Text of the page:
Mystery of the missing Giant Australian Cuttlefish of Whyalla remains unresolved

As we enter 2012, the mystery of the missing South Australian Giant Australian Cuttlefish (Sepia apama) migration of 2011 remains unsolved. These incredible animals, chameleons of the sea, remain in jeopardy and face a variety of new and old threats in the year ahead. Here’s the short video we produced mid last year to recap.

 

In the months since, our work on the forthcoming feature length documentary film Cuttlefish Country has brought the following information to light:

  • In 2011, cuttlefish numbers dropped to around 20% of the expected breeding population.
  • Cuttlefish counts have been conducted by BHP Billiton and SANTOS, but neither party has officially disclosed data from the 2011 season.
  • A commitment of over $100,000 for research has been made, combining State and Federal grants monies. Granted very late in the season, some habitat mapping was undertaken by SARDI (South Australian Research & Development Institute) immediately, but what further action will be taken in 2012 is unknown.
  • Cuttlefish usually start appearing at Black Point and Stony Point reefs when the water temperature drops to 17 degrees celsius. This temperature drop occurred 6 weeks later than expected in 2011, potentially delaying or deterring the breeding aggregation. The problem these animals face is a shortage of suitable rocky reef habitat to lay and attach their eggs to.
  • Unusually high rainfall in the area introduced nutrient, and other other inputs via run-off into Upper Spencer Gulf.
  • The gulf is a slow flushing system, which can take years to fully circulate with open ocean, as described by the region’s pre-eminent oceanographer Jochen Kaempf.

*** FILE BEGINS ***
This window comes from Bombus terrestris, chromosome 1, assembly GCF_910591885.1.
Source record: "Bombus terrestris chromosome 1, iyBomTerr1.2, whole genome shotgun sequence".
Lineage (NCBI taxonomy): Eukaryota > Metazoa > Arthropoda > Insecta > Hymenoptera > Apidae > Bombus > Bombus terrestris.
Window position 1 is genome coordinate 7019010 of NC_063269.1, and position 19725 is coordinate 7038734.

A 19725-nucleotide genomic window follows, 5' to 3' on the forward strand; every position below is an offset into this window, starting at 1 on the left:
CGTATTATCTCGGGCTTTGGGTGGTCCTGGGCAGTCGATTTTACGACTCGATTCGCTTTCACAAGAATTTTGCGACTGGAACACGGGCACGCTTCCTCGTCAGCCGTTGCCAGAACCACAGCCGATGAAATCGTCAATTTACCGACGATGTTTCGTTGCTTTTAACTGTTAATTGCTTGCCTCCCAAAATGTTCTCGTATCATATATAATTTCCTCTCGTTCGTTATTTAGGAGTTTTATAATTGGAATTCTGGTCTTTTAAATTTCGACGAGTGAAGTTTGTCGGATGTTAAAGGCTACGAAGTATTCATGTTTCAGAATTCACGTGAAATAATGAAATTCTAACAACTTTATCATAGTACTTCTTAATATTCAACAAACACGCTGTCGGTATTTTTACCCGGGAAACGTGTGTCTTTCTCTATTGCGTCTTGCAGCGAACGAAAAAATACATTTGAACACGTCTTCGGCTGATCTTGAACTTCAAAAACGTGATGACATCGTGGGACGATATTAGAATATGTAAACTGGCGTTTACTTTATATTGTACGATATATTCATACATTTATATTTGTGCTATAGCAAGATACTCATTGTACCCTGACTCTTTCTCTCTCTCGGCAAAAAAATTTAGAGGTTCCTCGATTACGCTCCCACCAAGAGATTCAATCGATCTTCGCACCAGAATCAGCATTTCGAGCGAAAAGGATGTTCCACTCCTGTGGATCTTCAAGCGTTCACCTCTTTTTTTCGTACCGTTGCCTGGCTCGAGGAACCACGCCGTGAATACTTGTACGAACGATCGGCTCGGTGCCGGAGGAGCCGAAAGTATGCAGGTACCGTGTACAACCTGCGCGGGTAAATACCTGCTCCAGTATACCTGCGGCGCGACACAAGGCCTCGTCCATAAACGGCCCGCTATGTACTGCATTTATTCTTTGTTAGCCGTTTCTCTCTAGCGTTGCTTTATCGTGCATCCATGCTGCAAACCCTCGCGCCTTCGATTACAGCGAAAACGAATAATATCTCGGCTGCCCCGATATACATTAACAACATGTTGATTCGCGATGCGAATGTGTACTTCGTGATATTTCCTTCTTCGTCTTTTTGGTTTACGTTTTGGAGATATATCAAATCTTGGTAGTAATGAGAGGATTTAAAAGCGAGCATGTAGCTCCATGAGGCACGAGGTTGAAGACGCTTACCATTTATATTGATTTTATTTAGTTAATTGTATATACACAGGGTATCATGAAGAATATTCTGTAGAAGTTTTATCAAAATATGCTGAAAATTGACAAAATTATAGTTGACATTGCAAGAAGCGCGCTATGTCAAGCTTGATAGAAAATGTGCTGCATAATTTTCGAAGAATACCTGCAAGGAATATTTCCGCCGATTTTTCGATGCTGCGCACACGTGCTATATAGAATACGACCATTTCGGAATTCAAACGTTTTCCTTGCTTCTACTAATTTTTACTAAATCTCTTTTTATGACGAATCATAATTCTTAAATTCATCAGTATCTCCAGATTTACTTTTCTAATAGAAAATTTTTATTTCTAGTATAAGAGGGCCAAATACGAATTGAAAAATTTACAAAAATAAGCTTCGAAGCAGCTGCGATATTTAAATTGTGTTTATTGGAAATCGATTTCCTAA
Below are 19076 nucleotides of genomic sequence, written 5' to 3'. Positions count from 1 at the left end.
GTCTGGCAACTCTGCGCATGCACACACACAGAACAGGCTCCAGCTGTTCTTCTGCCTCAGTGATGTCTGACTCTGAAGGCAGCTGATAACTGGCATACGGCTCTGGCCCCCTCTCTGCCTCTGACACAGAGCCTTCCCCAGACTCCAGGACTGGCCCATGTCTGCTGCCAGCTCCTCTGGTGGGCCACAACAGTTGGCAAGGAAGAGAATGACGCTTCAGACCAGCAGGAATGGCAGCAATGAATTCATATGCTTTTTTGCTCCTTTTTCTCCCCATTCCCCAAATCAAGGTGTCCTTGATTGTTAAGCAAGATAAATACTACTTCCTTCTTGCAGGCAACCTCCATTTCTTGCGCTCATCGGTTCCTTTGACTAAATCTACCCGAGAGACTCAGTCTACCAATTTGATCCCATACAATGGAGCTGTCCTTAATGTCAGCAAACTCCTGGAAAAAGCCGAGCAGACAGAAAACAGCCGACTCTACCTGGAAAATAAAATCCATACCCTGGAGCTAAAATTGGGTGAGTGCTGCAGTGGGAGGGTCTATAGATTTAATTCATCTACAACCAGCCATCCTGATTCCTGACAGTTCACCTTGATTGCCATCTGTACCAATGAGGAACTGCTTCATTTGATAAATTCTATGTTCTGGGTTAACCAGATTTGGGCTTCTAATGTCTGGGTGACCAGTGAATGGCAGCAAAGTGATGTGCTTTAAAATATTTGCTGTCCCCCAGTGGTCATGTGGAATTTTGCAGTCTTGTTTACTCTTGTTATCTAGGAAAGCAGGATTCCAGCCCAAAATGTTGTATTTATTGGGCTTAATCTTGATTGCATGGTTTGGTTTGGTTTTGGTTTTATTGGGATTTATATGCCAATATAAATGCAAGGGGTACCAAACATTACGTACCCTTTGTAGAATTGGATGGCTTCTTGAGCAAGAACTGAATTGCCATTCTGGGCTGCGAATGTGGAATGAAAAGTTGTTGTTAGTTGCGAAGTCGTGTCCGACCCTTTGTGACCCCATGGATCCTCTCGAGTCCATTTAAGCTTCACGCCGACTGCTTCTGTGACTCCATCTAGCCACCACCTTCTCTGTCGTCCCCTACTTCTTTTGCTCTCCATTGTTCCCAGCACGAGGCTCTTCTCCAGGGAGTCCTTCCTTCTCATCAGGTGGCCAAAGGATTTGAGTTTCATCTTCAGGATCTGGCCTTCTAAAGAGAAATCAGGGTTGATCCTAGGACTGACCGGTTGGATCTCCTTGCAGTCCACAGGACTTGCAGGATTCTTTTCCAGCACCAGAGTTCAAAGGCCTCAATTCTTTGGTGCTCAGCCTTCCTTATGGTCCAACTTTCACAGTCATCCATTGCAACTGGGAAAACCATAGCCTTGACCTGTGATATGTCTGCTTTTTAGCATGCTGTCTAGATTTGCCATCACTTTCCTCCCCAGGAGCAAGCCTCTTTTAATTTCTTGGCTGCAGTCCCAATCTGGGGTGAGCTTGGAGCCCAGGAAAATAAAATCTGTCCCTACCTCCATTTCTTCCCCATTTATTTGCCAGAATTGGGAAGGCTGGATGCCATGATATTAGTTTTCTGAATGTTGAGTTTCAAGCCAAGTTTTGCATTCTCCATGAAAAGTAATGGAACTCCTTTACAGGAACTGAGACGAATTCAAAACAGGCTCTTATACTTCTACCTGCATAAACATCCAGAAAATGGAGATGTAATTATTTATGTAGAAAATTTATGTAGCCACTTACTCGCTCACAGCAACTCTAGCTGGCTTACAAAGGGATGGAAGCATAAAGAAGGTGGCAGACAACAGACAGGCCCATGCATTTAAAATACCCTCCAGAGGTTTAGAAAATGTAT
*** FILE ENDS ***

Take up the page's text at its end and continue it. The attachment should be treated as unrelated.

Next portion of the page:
• A larger than usual cuttlefish aggregation occurred at Backy Point, on the northern side of Fitzgerald Bay. This is usually a secondary breeding site, with limited reef habitat for egg laying.
  • Annually a targeted commercial take of approximately 20 tonnes of cuttlefish are caught just outside the no-take zone at Point Lowly. The protected area is being reviewed, and is likely to be expanded in the future to further protect the animals as they pass Point Lowly to join the breeding aggregation. Seasonal protection for the Backy Point aggregation is also under consideration.

 

Map showing cuttlefish breeding locations & desal outfall

 

  • All male and female cuttlefish die after mating and laying, which leaves the population very vulnerable during the spring time. At this time, the adults have expired, and the majority of the population exists as unhatched eggs.
  • Eggs have been found washed ashore at Point Lowly beach by locals, along with at least one other cephalopod species. Many eggs have not been adhering to rocks as they typically do. Loose eggs have been seen by local divers, slushing around in deep-water gutters away from the protection of the ledges they are carefully placed beneath by laying females.
  • A groundwater contamination case at Port Bonython, adjacent to the Stony Point reef is progressing through court between SANTOS and the South Australian Environmental Protection Authority (EPA). Hydrocarbons were discovered in groundwater at the site. It is possible that contamination entered the marine environment. SANTOS brought this matter to public attention themselves, and responded with excavation and construction of a subterranean barrier wall to prevent the contamination reaching the marine environment. It is unknown how successful this response was and we are awaiting a representative from SANTOS to detail this matter.
  • Observations from local divers suggest that an unusually low proportion of the population chose to gather at Stony point in 2011. Stony Point usually has the highest density of cuttlefish of the region’s rocky reefs.
  • Clean Seas have relocated their sea-pen kingfish farming operations from adjacent Fitzgerald Bay, south to Arno Bay, prompted by problems with fish mortality and incidence of parasites.